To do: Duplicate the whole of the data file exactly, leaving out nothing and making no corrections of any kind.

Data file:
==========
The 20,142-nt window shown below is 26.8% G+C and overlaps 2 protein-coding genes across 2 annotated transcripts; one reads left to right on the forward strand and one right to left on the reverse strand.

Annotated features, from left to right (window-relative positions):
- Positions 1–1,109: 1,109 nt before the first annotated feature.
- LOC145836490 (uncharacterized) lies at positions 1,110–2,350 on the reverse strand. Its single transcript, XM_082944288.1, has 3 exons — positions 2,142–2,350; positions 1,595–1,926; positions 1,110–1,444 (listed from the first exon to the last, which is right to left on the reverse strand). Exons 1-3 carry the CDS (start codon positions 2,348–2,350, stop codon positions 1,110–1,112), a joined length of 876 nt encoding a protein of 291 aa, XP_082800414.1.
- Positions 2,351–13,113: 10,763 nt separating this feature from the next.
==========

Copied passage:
The 20,142-nt window shown below is 26.8% G+C and overlaps 2 protein-coding genes across 2 annotated transcripts; one reads left to right on the forward strand and one right to left on the reverse strand.

Annotated features, from left to right (window-relative positions):
- Positions 1–1,109: 1,109 nt before the first annotated feature.
- LOC145836490 (uncharacterized) lies at positions 1,110–2,350 on the reverse strand. Its single transcript, XM_082944288.1, has 3 exons — positions 2,142–2,350; positions 1,595–1,926; positions 1,110–1,444 (listed from the first exon to the last, which is right to left on the reverse strand). Exons 1-3 carry the CDS (start codon positions 2,348–2,350, stop codon positions 1,110–1,112), a joined length of 876 nt encoding a protein of 291 aa, XP_082800414.1.
- Positions 2,351–13,113: 10,763 nt separating this feature from the next.